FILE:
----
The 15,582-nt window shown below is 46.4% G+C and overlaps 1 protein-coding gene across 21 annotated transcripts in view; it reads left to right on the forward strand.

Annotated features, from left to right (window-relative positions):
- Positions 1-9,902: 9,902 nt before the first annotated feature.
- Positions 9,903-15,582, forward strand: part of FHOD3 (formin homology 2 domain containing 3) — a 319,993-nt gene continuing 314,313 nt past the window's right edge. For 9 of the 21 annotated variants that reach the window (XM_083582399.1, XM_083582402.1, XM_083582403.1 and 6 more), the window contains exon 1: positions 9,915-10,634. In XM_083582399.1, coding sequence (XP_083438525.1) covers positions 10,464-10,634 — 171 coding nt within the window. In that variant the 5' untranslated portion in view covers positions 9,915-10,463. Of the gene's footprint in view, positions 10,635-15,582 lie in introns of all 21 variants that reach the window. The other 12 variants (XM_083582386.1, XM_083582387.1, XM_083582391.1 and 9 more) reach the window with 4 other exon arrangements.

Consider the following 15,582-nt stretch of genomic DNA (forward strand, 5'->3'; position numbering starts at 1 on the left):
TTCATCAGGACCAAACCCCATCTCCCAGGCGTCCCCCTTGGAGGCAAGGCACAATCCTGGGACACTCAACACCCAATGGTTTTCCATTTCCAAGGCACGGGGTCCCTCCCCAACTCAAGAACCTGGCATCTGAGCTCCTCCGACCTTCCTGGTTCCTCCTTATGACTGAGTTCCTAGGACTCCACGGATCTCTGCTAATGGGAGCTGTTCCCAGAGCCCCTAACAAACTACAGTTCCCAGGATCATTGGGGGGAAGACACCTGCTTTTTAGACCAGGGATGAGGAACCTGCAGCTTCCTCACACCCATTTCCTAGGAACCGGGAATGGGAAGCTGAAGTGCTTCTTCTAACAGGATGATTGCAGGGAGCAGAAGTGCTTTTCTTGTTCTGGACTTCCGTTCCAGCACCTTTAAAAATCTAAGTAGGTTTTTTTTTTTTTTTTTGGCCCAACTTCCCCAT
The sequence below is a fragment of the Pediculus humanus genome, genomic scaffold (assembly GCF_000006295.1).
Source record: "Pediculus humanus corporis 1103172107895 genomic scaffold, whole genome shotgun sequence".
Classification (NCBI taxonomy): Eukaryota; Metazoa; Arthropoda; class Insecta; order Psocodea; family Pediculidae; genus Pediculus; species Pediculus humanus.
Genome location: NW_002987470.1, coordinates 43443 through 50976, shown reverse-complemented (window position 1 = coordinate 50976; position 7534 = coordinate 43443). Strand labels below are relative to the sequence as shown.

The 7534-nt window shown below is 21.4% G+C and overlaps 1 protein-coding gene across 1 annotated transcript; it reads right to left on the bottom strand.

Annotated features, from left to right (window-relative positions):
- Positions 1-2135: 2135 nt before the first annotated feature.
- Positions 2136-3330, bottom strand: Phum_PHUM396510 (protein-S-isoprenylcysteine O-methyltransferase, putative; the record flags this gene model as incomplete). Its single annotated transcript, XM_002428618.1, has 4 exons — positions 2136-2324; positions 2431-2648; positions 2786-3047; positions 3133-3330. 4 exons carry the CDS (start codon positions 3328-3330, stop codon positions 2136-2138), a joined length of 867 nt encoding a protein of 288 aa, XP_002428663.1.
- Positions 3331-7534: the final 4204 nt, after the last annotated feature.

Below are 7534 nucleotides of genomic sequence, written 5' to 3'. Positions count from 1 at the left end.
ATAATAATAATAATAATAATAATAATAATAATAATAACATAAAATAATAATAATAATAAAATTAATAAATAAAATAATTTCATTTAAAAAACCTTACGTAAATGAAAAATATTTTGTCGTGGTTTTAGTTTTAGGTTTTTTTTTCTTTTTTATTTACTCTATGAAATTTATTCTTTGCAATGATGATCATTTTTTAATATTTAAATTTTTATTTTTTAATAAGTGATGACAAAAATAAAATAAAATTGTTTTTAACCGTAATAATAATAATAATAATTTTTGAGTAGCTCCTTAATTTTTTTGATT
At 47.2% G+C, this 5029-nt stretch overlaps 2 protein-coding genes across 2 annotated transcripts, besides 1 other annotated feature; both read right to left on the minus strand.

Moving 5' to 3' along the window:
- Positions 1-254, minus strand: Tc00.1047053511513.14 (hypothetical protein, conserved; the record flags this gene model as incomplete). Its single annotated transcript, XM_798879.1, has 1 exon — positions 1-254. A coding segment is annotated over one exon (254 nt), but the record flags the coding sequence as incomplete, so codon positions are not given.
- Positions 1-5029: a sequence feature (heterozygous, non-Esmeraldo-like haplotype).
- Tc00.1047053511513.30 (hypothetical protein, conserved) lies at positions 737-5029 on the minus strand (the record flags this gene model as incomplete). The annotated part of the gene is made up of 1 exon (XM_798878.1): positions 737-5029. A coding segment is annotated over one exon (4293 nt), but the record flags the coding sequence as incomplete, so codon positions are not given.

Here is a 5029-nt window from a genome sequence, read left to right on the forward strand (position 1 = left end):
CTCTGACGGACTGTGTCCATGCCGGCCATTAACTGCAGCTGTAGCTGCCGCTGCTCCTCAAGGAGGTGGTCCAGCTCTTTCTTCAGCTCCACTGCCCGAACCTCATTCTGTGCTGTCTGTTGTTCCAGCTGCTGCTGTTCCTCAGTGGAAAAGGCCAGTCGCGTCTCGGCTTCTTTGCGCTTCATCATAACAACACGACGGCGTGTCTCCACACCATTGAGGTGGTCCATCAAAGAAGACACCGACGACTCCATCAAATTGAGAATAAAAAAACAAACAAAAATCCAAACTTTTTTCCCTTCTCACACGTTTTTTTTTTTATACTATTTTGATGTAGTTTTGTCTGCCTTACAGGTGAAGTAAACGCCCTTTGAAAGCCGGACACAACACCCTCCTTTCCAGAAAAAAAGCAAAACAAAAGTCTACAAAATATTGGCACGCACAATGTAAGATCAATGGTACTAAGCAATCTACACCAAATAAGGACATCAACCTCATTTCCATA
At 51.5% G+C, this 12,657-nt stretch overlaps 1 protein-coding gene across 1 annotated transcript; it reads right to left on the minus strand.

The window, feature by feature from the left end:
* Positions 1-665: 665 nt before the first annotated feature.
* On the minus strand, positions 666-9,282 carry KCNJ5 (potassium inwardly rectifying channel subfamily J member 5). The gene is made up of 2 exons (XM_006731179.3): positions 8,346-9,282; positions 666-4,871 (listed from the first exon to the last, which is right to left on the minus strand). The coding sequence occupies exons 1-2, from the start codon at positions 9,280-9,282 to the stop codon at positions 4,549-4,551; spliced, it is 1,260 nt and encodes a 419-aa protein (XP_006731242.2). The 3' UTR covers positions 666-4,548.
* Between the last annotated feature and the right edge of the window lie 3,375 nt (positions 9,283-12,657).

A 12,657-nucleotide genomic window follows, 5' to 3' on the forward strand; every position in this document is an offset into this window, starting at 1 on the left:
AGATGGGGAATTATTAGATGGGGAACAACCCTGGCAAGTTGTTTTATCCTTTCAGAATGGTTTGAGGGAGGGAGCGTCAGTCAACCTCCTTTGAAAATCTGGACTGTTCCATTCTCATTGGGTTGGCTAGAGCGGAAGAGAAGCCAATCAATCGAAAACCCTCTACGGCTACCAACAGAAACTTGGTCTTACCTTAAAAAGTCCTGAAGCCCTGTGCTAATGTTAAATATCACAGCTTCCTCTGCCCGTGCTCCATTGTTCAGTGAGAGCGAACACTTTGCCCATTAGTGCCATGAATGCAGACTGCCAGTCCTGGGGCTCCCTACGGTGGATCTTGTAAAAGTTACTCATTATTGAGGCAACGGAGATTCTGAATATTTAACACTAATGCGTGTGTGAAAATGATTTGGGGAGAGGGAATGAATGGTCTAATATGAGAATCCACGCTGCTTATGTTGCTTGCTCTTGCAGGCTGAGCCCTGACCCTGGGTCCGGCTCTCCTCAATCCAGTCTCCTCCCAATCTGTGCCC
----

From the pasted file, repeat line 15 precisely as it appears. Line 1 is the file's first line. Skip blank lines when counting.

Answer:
- Positions 3331-7534: the final 4204 nt, after the last annotated feature.